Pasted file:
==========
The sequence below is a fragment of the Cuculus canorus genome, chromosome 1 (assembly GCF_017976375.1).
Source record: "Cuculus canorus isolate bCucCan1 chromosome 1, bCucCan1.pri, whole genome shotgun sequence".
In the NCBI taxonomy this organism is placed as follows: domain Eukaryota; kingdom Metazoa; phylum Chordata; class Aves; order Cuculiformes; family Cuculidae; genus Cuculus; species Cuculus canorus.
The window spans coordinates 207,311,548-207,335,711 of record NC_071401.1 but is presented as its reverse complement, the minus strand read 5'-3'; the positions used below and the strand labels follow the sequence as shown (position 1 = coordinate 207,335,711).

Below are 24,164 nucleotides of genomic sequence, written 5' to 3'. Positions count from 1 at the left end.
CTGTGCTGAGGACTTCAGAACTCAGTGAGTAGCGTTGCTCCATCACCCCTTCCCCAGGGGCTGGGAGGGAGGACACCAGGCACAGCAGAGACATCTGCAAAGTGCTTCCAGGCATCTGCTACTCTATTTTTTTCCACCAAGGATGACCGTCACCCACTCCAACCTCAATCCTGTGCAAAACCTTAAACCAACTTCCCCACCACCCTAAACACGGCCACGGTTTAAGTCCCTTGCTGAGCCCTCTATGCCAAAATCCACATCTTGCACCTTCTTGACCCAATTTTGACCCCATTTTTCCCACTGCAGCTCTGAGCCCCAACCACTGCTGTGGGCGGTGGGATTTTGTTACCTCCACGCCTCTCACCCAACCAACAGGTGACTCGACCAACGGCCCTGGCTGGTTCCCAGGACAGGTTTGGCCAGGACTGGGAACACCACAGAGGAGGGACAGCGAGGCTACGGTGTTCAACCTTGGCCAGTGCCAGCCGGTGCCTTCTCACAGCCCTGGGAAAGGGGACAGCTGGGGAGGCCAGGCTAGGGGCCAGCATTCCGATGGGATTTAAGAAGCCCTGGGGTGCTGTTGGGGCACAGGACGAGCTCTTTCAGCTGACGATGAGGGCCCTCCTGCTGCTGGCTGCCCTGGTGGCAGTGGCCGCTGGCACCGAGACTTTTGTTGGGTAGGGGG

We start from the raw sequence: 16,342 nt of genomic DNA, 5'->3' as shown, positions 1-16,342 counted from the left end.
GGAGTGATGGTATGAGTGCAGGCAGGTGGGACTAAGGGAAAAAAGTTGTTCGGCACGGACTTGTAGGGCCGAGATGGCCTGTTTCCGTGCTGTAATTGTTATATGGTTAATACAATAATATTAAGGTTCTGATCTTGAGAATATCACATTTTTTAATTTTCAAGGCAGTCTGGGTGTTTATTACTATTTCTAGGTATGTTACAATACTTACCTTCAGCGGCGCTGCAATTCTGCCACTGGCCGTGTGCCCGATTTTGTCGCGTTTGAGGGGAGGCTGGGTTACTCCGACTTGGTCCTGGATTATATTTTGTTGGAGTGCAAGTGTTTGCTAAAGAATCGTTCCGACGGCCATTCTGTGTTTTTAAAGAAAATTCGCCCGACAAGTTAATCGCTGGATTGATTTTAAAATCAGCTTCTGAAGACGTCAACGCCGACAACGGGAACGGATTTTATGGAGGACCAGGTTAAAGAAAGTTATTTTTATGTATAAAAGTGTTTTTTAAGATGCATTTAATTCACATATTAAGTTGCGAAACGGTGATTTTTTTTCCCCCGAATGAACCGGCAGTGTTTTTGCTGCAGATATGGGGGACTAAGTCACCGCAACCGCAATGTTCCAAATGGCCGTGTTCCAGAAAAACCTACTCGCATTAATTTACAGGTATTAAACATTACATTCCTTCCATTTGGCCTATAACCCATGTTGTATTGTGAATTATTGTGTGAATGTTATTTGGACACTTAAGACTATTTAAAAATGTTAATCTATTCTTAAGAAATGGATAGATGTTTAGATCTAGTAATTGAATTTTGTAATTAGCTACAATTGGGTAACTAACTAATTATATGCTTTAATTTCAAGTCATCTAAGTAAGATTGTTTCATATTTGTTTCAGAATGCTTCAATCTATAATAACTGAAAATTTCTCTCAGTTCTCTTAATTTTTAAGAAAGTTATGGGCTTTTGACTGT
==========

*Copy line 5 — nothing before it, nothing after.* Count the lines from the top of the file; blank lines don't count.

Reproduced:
Below are 24,164 nucleotides of genomic sequence, written 5' to 3'. Positions count from 1 at the left end.